You've invited the guests, selected the bird, and you're about to raid the farmer's markets and a battery of different stores in preparation for the big event. And what's the first thing you're going to hand your guests when they arrive?
If your first thought is to go with what's safe and familiar, and offer the same selection of drinks to your guests that you do every time you see them, you're certainly not alone. At a time when the American palate is expanding and the Thanksgiving table is increasingly a mix of the traditional and the innovative, our approach to drinks is still fairly conservative. Sure, you may brighten things up by splashing cranberry or pomegranate juice into a glass of Champagne, but there's an argument to be made for kicking off the festivities with a glass of something none of your guests have ever had before, a drink crafted especially with the flavors of the holiday in mind.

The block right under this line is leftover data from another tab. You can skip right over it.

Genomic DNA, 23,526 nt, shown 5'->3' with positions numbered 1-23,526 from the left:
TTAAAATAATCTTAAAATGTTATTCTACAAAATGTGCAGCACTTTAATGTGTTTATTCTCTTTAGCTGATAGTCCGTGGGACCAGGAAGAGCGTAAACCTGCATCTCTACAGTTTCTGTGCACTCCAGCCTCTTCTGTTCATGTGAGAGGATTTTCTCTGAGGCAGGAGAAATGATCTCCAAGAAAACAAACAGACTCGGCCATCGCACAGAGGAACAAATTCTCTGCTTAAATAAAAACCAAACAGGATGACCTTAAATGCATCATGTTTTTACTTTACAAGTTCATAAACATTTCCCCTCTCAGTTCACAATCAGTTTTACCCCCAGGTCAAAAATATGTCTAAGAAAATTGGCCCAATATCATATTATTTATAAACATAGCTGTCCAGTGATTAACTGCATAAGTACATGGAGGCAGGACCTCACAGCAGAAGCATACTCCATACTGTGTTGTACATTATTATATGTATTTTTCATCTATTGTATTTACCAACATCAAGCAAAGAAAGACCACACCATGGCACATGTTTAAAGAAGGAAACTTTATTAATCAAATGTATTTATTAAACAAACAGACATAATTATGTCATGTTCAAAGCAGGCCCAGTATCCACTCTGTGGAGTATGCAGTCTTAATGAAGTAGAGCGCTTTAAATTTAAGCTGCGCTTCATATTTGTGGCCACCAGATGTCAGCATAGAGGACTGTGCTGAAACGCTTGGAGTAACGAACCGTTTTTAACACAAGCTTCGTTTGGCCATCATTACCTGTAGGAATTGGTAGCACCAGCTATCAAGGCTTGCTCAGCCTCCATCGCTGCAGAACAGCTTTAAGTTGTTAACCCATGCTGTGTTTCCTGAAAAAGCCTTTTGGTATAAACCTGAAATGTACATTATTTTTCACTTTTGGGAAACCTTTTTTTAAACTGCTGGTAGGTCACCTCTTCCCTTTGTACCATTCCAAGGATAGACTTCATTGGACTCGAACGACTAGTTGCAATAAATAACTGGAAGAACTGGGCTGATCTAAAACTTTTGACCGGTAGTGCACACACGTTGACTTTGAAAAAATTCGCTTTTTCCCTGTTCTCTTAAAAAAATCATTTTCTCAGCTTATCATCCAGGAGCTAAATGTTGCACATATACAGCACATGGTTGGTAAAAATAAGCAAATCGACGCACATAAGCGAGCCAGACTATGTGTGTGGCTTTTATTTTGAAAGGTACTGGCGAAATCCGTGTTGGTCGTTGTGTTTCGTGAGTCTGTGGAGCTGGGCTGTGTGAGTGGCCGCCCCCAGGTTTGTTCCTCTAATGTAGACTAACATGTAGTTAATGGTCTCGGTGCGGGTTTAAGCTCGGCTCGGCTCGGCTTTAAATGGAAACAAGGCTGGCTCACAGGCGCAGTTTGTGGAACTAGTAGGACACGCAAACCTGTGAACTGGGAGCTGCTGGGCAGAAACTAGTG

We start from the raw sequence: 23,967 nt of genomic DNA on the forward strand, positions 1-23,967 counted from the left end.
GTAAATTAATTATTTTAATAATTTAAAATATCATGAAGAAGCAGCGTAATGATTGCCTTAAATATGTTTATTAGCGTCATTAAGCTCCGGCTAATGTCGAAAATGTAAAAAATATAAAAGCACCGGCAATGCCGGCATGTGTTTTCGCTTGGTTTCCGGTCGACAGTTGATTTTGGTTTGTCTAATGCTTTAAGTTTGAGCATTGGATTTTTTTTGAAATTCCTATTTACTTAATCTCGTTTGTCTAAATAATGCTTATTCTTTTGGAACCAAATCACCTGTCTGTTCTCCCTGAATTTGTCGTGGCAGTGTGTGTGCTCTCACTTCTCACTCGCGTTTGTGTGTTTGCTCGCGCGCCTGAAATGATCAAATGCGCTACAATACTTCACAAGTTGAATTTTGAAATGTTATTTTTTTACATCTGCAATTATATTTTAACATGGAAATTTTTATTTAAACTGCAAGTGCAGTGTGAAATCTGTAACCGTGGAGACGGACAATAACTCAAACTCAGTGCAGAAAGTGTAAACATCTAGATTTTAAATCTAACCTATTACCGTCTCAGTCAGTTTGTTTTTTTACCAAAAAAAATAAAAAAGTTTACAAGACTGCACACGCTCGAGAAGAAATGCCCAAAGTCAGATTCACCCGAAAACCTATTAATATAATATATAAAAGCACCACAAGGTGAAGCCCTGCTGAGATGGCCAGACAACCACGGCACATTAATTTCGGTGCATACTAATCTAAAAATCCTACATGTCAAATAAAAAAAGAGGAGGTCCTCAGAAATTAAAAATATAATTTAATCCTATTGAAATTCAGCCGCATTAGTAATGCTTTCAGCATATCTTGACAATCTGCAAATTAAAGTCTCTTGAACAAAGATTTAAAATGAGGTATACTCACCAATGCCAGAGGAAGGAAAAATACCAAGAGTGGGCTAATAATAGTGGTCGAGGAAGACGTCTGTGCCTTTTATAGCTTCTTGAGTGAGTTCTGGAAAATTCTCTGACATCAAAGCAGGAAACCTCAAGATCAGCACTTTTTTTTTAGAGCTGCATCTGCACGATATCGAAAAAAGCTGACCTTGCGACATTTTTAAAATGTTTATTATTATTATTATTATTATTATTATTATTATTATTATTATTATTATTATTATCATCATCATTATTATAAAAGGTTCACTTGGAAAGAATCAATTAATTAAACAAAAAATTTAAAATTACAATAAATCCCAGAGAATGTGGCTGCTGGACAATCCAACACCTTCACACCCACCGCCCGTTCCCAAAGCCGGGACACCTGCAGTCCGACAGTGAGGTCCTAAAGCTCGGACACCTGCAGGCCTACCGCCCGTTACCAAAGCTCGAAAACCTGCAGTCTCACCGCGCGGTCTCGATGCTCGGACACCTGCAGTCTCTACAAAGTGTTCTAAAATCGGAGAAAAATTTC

This is what Packard says she serves to her family on Thanksgiving, and this year, it'll be what I serve to mine. If you decide to mix a round of Northern Spies for your gathering, be sure to let us know how it works out.
Created by Josey Packard, bartender at Alembic in San Francisco.
- 2 ounces applejack
- 1 ounce fresh apple cider
- 1/2 ounce fresh lemon juice
- 1/4-1/2 ounce apricot brandy, to taste
Rub a lemon wedge around the rim of a cocktail glass, then dip the rim in a saucer of cinnamon sugar; shake off excess and chill. Pour ingredients into a cocktail shaker, fill with ice and shake well for 10 seconds and strain into prepared glasses; garnish with a cranberry or a dried apricot, if you like.
Optional: To make the drink a little more plush, top each glass with an ounce of chilled brut champagne (you may wish to add a bit more apricot brandy to compensate for the Champagne’s acidity).